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Groynes at Glyne Gap

Groynes, Glyne GapThe sun was beginning to set when these were taken, bringing out the lovely colour of the wet wood and iron work of the groynes at Glyne Gap. Groynes are designed to slow down the relentless action of longshore drift. To be instantly taken back to your GCSE Geography courses this short YouTube clip provides an excellent explanation of what longshore drift is. More interesting than the clip is the comments left by viewers. I never knew the subject could create such emotion. Click the images to view full size in Flickr.

Groynes, Glyne Gap

3 responses to “Groynes at Glyne Gap”

  1. Ro avatar

    I love this – the colours are so rich and the top part of the groin looks like hammered bronze, an unusual shot but well done..

  2. Mick Pelling avatar
    Mick Pelling

    It is fair to say that the whole of the very pebbly beach at Hastings is creation of long shore drift, and groynes.

    Large concrete groynes were built at the East end of Hastings in the 1830s, to trap the shingle, thus to build up the beach to protect the sea front properties from the effects of storms .

    A large amount of devastation over the years forced the council into action.

    Fairlight is a village along about 3 miles from Hastings. A very pleasant place, with a number of cliff top properties.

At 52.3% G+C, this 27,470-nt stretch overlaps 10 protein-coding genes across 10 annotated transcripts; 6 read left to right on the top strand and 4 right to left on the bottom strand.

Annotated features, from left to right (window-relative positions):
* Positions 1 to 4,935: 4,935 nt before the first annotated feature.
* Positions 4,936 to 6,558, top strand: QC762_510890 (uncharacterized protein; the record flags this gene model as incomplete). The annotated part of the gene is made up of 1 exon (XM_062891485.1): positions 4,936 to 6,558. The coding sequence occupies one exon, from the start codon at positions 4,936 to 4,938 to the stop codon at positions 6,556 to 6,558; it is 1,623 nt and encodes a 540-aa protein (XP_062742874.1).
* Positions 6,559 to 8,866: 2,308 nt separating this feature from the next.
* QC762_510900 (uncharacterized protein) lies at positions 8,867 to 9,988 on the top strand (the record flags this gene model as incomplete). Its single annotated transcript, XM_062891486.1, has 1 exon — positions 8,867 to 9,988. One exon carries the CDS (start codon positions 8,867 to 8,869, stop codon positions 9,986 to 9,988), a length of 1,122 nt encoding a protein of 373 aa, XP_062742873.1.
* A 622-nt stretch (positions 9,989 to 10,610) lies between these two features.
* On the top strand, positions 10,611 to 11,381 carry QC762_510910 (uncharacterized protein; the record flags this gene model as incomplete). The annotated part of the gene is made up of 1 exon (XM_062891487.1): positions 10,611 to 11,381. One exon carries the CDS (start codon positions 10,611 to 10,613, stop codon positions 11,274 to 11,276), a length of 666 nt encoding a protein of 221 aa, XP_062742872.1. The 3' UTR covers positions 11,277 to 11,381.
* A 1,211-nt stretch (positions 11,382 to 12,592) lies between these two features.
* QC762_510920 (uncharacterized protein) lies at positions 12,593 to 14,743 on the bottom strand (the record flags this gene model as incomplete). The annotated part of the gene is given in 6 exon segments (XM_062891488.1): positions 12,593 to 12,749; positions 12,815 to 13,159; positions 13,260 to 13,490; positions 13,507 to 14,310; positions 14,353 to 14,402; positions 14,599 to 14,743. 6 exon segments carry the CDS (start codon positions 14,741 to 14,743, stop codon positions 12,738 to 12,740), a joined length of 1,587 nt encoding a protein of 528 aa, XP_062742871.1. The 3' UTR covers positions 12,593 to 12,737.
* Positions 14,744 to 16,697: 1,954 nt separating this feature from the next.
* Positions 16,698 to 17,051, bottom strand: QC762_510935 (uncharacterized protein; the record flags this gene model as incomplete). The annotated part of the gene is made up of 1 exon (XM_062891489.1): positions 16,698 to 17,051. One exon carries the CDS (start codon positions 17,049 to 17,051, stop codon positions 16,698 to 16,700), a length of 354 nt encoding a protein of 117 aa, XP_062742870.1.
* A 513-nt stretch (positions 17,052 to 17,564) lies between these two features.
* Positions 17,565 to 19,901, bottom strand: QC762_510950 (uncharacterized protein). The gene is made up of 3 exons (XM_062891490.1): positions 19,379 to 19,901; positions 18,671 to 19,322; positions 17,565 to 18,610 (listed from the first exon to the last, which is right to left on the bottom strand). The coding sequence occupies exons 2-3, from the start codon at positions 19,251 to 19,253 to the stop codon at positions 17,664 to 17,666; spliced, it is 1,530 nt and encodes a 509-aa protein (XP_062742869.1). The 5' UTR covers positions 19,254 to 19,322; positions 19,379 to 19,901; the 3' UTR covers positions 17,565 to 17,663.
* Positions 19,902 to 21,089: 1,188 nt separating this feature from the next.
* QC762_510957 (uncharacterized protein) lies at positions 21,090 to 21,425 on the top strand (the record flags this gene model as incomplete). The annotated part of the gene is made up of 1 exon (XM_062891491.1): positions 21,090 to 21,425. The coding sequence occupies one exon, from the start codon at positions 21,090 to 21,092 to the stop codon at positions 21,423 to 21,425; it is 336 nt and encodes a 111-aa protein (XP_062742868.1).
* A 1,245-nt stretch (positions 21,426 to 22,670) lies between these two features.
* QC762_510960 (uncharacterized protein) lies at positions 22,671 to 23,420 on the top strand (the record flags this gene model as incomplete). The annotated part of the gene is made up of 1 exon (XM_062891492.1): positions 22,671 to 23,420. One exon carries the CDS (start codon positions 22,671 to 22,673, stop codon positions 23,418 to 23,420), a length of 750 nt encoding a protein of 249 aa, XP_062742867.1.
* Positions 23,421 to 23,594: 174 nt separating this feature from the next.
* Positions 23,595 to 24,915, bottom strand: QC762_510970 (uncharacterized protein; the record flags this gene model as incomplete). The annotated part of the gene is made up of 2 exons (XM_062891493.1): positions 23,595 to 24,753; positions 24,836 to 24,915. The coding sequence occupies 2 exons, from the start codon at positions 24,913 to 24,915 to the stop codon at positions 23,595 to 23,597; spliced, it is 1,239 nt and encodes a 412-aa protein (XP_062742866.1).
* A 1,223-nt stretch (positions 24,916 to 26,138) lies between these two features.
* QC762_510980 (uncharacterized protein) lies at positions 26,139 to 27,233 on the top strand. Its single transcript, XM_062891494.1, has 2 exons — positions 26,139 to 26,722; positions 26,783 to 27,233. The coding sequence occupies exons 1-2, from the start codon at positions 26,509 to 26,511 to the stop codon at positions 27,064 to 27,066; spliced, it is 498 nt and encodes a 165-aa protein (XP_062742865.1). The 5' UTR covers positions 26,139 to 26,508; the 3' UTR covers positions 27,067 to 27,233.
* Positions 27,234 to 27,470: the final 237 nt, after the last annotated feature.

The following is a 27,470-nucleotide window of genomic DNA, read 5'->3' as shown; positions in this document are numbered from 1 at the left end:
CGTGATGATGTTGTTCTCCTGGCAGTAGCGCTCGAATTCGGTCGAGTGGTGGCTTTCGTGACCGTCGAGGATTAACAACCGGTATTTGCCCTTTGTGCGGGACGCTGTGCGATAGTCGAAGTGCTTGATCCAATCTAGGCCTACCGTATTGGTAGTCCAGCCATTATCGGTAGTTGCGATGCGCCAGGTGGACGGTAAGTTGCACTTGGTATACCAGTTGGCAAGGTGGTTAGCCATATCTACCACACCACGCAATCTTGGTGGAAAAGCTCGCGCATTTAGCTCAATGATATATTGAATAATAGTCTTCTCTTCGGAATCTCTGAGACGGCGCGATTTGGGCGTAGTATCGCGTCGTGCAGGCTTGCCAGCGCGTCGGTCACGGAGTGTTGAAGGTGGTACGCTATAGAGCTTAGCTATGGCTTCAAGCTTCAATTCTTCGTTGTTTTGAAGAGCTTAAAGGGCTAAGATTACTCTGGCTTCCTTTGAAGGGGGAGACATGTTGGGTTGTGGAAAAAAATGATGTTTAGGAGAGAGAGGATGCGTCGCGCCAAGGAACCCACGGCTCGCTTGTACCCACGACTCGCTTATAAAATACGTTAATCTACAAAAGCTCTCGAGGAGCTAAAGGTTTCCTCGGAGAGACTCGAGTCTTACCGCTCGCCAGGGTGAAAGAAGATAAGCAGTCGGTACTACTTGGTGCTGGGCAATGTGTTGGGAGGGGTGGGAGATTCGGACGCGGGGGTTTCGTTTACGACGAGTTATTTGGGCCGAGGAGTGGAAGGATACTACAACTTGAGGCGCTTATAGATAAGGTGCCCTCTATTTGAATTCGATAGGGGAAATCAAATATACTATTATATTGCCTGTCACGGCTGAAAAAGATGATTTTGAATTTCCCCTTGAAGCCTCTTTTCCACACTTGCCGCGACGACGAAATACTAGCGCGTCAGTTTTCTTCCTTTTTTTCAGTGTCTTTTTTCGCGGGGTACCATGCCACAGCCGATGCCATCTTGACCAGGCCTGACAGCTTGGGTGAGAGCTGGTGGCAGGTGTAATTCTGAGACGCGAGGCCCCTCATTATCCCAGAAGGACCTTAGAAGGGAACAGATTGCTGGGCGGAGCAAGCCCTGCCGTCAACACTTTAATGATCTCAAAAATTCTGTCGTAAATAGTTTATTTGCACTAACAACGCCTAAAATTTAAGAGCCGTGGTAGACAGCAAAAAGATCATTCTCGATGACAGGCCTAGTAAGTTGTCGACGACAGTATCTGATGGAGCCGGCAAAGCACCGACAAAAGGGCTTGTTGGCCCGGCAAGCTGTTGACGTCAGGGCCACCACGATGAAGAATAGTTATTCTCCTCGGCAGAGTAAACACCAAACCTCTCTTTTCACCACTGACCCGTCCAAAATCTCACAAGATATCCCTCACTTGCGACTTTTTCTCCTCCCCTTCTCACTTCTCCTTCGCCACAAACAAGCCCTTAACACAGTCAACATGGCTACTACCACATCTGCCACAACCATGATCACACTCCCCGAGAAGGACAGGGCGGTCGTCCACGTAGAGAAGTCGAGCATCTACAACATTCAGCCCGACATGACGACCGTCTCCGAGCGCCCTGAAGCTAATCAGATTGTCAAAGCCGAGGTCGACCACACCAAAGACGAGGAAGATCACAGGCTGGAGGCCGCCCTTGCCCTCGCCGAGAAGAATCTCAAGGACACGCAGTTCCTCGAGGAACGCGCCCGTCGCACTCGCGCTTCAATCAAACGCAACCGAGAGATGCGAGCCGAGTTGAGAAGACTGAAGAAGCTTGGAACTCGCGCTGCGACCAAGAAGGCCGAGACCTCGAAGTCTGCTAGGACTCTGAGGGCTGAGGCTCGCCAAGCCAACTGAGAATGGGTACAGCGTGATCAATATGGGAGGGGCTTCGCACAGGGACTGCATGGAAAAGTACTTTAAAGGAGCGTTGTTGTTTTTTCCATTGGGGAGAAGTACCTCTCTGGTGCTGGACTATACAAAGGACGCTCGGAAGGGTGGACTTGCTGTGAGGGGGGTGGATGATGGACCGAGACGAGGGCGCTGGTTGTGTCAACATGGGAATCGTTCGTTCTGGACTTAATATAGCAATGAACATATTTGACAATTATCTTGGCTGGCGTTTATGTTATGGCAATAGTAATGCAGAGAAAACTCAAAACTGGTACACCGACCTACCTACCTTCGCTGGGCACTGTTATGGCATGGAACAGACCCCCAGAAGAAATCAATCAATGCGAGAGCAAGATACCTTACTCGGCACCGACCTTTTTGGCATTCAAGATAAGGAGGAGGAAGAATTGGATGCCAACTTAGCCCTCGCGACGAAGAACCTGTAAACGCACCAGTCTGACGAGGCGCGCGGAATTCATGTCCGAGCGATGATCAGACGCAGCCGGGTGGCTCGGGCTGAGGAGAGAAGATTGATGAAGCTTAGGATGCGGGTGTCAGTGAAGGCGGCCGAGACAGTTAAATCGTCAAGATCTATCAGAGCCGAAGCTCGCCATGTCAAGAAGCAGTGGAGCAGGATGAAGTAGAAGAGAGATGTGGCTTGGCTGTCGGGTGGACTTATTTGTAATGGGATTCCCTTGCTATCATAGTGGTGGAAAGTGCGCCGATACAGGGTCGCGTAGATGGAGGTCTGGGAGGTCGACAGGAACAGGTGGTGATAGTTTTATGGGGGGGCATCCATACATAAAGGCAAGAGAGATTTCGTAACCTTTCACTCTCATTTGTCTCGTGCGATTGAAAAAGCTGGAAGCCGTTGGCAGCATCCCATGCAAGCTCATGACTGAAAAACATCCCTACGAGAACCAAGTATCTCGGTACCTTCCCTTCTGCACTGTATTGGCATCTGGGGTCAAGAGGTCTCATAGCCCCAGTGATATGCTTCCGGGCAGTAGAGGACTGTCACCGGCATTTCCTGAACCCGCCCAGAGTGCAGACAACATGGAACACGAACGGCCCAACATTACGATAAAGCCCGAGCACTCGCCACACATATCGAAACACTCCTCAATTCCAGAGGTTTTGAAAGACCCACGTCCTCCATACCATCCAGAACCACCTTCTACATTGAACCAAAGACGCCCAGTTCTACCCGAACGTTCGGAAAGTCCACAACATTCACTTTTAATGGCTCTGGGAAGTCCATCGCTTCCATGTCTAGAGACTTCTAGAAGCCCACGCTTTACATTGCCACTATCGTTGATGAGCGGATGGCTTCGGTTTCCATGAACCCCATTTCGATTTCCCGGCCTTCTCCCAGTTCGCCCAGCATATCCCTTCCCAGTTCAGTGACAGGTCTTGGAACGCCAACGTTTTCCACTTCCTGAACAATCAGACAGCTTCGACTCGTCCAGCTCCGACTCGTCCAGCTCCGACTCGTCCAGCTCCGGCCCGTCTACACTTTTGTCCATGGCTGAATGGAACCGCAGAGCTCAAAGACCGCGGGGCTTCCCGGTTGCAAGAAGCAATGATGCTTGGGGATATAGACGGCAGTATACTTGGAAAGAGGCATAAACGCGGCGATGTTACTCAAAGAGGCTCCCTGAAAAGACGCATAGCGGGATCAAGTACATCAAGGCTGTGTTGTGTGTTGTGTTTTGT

Over the years, the shingle that lay at the base of the cliffs at Fairlight has disappeared ,long shore drift took it away,down towards Rye Bay, but the groynes at Hastings interfered with nature, and stopped the drift of shingle towards Fairlight.

    The result of this was that the cliffs to the east of Hastings were prone to attack by the sea, and being of sandstone and clays could not withstand the battering.

    At Fairlight the cliffs may have receded by as much as 100 metres causing many homes to fall into the sea, or to be abandoned .

    All of the shingle along the Hastings coast is “flint”. All of it has come from Beachy Head, near Eastbourne.

    Beachy Head is a chalk headland, and chalk forms in layers, separated by layers of flints. Erosion leads to the collapse of these cliffs, thus flints are released to feed “longshore drift”

  3. […] a recent post of mine I provided a link that explained the action of longshore drift. Although it’s not something […]

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